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Fiction, Teen

Ballroom Blitz

I’ve been pretty busy these last few mon–years. Things have gotten out of control and I’m only JUST starting to patch things together to make them workable.

One of those things being writing “reviews”, which at this point they are more or less just blurbs on like “Read it if you feel like it” and “HOLY HELL THIS BOOK WAS AMAZING”. Either way, things have gotten pretty laissez-faire around here. Which was my whole life until I realized that I needed to pull myself together because I’m reviewing books from last summer and I have no clue what to write about them.

Which is why I labelled this segment: Ballroom Blitz.

Because I’m going to throw a bunch of tentatively labelled “reviews” at you.

Bunheads–Sophie Flack

‘Bunheads’ was on my summer reading list last year it was a nice beach book for sure.

Not intense in content, but still a decent story and plot. It’s about ballerinas, one in particular, and you follow their story of competitiveness, heartbreak, life, and their need to dance.

It was really well written (unlike these reviews), and I look forward to finding something else of hers in the future.

Definitely take this on a trip with you.

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The Invisible Ones–Stef Penney

This book was pretty decent given that I didn’t know what I was walking into. The plot centres around gypsies and their lifestyle, but only because one of them goes missing and a cop is trying to suss out what happened.

It was well written and I look forward to reading some of the authors others books.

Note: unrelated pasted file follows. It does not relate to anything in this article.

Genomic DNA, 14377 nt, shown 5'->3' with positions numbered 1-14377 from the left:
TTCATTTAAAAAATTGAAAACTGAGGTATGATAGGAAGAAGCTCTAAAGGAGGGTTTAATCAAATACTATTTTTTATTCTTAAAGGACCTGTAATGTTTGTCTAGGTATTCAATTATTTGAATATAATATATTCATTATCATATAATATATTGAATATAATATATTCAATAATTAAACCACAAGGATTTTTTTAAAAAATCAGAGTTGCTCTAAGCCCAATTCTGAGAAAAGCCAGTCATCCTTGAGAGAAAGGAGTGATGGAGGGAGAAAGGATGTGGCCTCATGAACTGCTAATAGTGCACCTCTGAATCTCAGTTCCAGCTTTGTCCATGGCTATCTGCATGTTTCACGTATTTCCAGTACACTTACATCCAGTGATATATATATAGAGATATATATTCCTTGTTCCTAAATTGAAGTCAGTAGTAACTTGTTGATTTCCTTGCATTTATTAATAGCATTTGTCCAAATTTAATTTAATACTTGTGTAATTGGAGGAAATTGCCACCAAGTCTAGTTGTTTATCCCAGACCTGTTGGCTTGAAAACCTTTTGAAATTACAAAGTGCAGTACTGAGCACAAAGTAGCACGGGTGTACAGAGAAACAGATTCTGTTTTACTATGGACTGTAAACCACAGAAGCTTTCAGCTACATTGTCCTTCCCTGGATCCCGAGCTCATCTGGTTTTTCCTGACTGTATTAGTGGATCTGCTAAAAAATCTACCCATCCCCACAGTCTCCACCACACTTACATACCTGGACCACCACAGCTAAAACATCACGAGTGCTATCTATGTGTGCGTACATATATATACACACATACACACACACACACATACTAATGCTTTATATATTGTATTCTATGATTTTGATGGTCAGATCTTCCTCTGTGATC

I liked reading about gypsies, and I enjoyed the characters and the plot twists.

Definitely a good mystery for anyone looking for one.

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The Night We Said Yes–Lauren Gibaldi 

This book was sent in one of my OwlCrate boxes, I was interested in reading it since it was all about how these people spent a night (you guessed it) saying ‘Yes’ to everything.

It was a silly story and definitely more for teens than even Young Adults. I’m neither, but still, it should’ve had a little more juice to it. It barely had any meat on its bones, and it was the first book from OwlCrate that I was really really disappointed in.

Handed it off to head to a thrift store. Hopefully some tween will enjoy it more than I did.

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Next week will focus solely on Roald Dahl’s works.

Constant vigilance!

 

Comedy, Fiction, Uncategorized

The Dollhouse–The Kardashians

Judge me if you will but I have a sick curiosity about books written not just by celebrities but collaborations. How do three people write a novel?

A better question would be: How much did these three women really contribute to this book? I’m betting there was a great deal of work done by a fourth woman on this.